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December 7, 2023

Maximize Your Impact: IDSA’s strategic approach to governance


In 2019, the Infectious Diseases Society of America (IDSA) partnered with McKinley Advisors to build a bold strategic plan, which required new investments and a reprioritization of IDSA’s strategy and portfolio. Following approval of the plan, Chris Busky, CAE, CEO of IDSA, recognized the association’s governance structure was not aligned with its new strategy, limiting the organization’s ability to realize its desired outcomes. 

As time progressed, the COVID-19 pandemic shook the world, and Infectious Diseases professionals were at the epicenter of the pandemic. It became more important than ever that IDSA have an agile and efficient governance system to support prompt decision-making and execution. IDSA leadership identified a need to rapidly adapt to continuing public health crises while advancing the Society's strategic plan.

Navigating the Governance Structure Review

Last year, IDSA partnered with McKinley to thoroughly review its governance structure. Busky and his leadership team aimed to align resources with their strategic plan, enable the Society to act quickly and efficiently on new opportunities, and further the Society’s commitment to inclusion, diversity, access and equity. 

“One of the primary reasons that IDSA decided to reexamine its governance structure is that they wanted to create a more clean, streamlined structure that really aligned critical volunteer and staff resources with the strategic priorities of the Society. We also wanted to be more mindful of our member’s capacity and the increased constraints that were occurring on their time post-pandemic. One of the other really important reasons for restructuring was to provide more meaningful volunteer opportunities that were aligned to member interests and preferences. We also wanted to coordinate and improve the communication between the different volunteer entities, because a lot of times many of the different committees really did not know what the other committees were doing,” explained Tina Tan, MD, FIDSA, FPIDS, FAAP, IDSA Vice President and Chair of the Governance Task Force, in a recent episode of IDSA’s President’s Podcast.

The McKinley Advisors team executed several research phases to inform the work, such as engaging with a Task Force to explore critical questions and findings, discuss scenarios, and advance and refine recommendations. McKinley also executed a series of telephone interviews and developed and deployed a membership survey to explore perceptions, expectations and preferences related to IDSA’s governance model and volunteering. 

“Throughout the process, there were ongoing town halls and communications with the membership to ensure transparency and opportunities for feedback. We also facilitated sessions with the full staff and leadership team to gain critical insight and ensure alignment with staff needs and expectations,” said Alanna Tievsky McKee, MSW, McKinley Advisors Practice Director.

Busky emphasized the value of involving their stakeholders throughout the process. “Because we have never performed a comprehensive review of our governance structure, it was critically important to provide transparency to the process.  We made sure to engage all segments of our membership, including trainees who are our future volunteer leaders,” said Busky.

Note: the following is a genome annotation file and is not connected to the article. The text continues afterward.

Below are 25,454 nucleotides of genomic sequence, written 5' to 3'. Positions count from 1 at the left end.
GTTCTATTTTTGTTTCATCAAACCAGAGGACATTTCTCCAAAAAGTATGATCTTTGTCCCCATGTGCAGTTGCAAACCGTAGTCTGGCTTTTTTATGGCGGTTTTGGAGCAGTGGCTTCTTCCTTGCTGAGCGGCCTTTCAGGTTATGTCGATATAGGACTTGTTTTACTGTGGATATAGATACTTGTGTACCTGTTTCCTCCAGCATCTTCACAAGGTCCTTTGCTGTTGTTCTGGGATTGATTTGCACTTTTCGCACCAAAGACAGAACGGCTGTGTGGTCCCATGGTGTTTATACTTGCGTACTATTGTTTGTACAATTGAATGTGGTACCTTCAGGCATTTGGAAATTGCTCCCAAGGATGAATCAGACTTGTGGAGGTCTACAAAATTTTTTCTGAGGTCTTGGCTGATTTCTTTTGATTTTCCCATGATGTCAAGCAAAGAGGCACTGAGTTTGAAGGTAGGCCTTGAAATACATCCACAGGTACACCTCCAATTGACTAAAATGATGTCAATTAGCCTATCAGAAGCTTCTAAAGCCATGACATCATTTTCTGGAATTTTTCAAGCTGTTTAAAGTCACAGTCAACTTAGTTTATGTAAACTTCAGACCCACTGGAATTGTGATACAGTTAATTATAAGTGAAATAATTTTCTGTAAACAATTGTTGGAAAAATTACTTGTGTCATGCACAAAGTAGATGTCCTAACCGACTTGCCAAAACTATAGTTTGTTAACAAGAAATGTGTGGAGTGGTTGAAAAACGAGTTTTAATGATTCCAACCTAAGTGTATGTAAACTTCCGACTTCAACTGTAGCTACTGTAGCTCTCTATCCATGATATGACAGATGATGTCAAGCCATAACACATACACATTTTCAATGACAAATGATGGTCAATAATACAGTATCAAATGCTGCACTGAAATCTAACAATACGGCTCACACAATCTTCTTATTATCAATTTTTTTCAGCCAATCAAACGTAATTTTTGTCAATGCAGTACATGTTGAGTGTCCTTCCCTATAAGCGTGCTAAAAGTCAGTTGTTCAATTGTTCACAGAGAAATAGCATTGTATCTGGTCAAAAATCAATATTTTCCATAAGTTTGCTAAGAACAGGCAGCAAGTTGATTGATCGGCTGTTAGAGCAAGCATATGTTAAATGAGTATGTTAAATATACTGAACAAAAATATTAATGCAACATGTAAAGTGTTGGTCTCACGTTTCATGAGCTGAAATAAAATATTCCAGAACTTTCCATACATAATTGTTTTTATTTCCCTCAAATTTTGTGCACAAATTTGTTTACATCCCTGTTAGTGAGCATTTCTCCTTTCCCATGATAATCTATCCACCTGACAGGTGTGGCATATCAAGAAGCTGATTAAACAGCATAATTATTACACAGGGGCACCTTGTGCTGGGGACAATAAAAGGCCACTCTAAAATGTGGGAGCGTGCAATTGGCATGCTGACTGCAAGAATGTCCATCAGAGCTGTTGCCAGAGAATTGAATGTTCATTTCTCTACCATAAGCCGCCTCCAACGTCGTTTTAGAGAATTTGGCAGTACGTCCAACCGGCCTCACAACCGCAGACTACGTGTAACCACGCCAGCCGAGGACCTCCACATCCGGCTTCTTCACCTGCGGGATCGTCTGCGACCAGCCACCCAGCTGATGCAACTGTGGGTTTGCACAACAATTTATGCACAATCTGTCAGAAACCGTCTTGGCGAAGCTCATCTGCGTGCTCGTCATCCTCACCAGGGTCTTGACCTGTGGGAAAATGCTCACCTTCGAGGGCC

Aligning Governance to Strategy

Based on the insights from the research, conversations and data, McKinley and IDSA identified several vital learnings that informed concrete recommendations to advance IDSA’s approach. 

“The research revealed that volunteer entities focused on strategic plan work streams were not always coordinated with one another and lived in several areas of the governance model. Additionally, many members did not feel connected to the strategic plan or each other's work,” said McKee. 

As a result, IDSA’s leadership team created a Coordinating Council (CC) to oversee the execution of the strategic plan and ensure coordination of activities and resources across governance entities. In shifting these responsibilities to the CC, IDSA realized the added benefit of freeing up valuable board time to keep them focused on charting the organization's direction and larger specialty.

“We now require volunteer leaders to submit annual work plans, which I envision will be a more impactful use of staff, volunteer and financial resources in advancing our strategic plan,” said Busky.

Increasing Agility

An essential aspect of the restructuring was simplifying the model and increasing its agility. There was a significant reduction in the number of committees and subcommittees, from 25 to 17. 

“We discussed and evaluated the role and purpose of each governance entity and ultimately restructured the committees with a focus on a programmatic area or board objectives. This also led to the creation of new approval, decision-making and evaluation processes focused on increasing transparency and eliminating multiple layers of review or approval,” said McKee. 

With the reduction of evergreen entities, IDSA significantly increased the number of targeted, short-term volunteer opportunities aligned to a function, program or project. This shift had the dual benefit of reducing the burden on staff and increasing the accessibility of volunteering. 

Although IDSA is still early in the process, IDSA’s leadership is committed to this journey and is confident in the projected impact of the changes. 

“We’ve seen a very positive response from our members who appreciate the need to modernize our governance model and create new pathways for volunteering that are meaningful to the Society and to each member,” said Busky.

Would you like to discuss how you can achieve strategic agility in your governance? Get in touch with our expert advisors. 


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